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Eswatini hires South African PR firm to make it look better for investors

Eswatini hires South African PR firm to make it look better for investors
Mandulo Ambrose Dlamini, Prime Minister of Eswatini. (Photo: Flickr / World Economic Forum / Greg Beadle)

Eswatini wants to position itself as a stable, peaceful investment destination – and one that could be home to businesses leaving South Africa – and it’s roped in Vuma Reputation Management to help shake its image of a despotic monarchy.

It was a rare event from a government that has not been in the habit of communicating much with international media in the past. 

Swaziland Prime Minister Ambrose Dlamini, Finance Minister Neal Rijkenberg and Minister of Commerce, Industry and Trade Mangqoba Khumalo on Thursday morning addressed a Zoom briefing for foreign journalists. It was facilitated by South African-based Vuma Reputation Management, which was hired to help improve the image of the kingdom, which is known to stifle political dissent and other freedoms, and where the king has absolute power.

Eswatini’s new approach of being a private sector-led economy and an export-driven one means it has to look good to investors, especially to help economic recovery after the Covid-19 pandemic. Eswatini has had a severe lockdown, and a two-month booze ban that started on 1 July is now running into a third month, despite new infections being on the decline – not entirely the kind of certainty businesspeople like.

Khumalo, in his concluding remarks, pointed to the fact that all three men addressing the briefing are from private sector backgrounds, which could imply that they are more competent in creating an environment conducive for business than, say, career politicians. Khumalo was previously managing director of Coca-Cola in the country, while Rijkenberg “is a successful businessperson running businesses for many years”.  Dlamini was CEO of MTN in the country when King Mswati III appointed him.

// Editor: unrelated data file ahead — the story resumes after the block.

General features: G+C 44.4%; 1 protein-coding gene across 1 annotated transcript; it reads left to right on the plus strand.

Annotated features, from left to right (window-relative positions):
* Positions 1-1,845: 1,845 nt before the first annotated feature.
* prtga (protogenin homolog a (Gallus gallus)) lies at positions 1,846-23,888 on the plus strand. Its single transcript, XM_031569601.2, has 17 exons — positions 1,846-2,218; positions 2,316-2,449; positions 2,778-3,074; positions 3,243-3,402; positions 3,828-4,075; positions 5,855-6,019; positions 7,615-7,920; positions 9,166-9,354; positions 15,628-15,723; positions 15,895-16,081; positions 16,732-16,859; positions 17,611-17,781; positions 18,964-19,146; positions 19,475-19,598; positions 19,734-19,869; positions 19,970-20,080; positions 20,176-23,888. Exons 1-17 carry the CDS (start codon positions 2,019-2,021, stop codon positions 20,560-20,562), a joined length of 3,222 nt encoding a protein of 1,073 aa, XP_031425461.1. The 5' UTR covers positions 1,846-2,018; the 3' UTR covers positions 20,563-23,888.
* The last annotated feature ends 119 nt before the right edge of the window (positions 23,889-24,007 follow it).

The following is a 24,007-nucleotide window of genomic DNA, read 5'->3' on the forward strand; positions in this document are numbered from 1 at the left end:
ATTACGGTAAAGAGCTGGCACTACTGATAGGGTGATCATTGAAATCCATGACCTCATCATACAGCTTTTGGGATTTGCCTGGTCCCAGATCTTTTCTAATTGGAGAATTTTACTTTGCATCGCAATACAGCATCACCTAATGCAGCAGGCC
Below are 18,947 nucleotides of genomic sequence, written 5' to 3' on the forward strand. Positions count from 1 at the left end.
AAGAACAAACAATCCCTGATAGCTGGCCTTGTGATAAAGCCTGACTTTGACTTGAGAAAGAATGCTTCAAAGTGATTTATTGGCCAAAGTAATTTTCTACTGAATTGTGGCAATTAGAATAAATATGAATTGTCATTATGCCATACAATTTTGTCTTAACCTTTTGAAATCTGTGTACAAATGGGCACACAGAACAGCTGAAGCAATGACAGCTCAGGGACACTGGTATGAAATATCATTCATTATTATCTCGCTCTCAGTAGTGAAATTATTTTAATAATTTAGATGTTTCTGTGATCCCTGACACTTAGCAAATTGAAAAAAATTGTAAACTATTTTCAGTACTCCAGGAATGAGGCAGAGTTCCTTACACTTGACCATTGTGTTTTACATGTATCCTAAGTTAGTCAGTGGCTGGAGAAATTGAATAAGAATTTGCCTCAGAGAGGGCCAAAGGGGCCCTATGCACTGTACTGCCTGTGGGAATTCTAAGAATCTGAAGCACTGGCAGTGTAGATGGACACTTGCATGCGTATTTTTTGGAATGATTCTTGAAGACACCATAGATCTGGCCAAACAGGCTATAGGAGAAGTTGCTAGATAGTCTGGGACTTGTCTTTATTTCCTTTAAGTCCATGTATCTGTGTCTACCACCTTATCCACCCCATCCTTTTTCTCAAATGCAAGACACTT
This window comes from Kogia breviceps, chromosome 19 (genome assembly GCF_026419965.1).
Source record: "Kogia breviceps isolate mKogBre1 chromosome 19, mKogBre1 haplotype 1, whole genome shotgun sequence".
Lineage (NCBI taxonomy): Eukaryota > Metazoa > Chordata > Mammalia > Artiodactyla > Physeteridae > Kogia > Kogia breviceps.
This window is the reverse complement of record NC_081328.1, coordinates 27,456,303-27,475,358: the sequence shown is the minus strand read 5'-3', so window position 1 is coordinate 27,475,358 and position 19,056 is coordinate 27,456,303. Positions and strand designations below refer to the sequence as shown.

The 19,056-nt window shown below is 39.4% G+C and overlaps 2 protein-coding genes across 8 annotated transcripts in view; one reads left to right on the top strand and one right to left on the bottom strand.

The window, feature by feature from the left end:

The bad ratings for personal freedoms and democracy Eswatini regularly gets from the likes of Freedom House “don’t really augur well with us because we come from environments where we were extremely competitive and we wanted to be rated the best,” Khumalo said. 

“I believe his majesty decided to put us in these roles to transform government and the country and to ensure that Eswatini is portrayed correctly at global level, and that we do the right things, so we are very committed to making the changes,” he said. 

At the end of July the country had a major PR setback when outgoing US ambassador to Eswatini, Lisa Peterson, in a press briefing streamed on social media (she must have known that the local media would not report much of it) slammed the millions King Mswati III had spent on 11 customised Rolls-Royce limousines in 2019, and on overseas trips for the royal family. She asked why Americans were pouring millions of dollars of their tax money into aid for the king’s impoverished subjects while he and his family lived lavish lives. 

The king must have been livid. When asked about it in the briefing, Rijkenberg said he welcomed the opportunity to set things straight. Although he said there was freedom of speech in Eswatini and the ambassador was entitled to her opinion, he didn’t dispute her facts, only the perception that the timing of her remarks created that the spending happened during the Covid-19 pandemic.

Rijkenberg said Eswatini’s budgeting and finances were transparent, and it would be easy to check that the king didn’t use tax money to finance his spending spree. 

“I think we need to be clear and transparent to say the Eswatini king, long before even colonialists came to Africa, has owned thousands of cattle, and obviously he has got wealth in his own right as a person and as a monarch, and if he decided to buy Rolls-Royces with that, obviously it is his own decision.”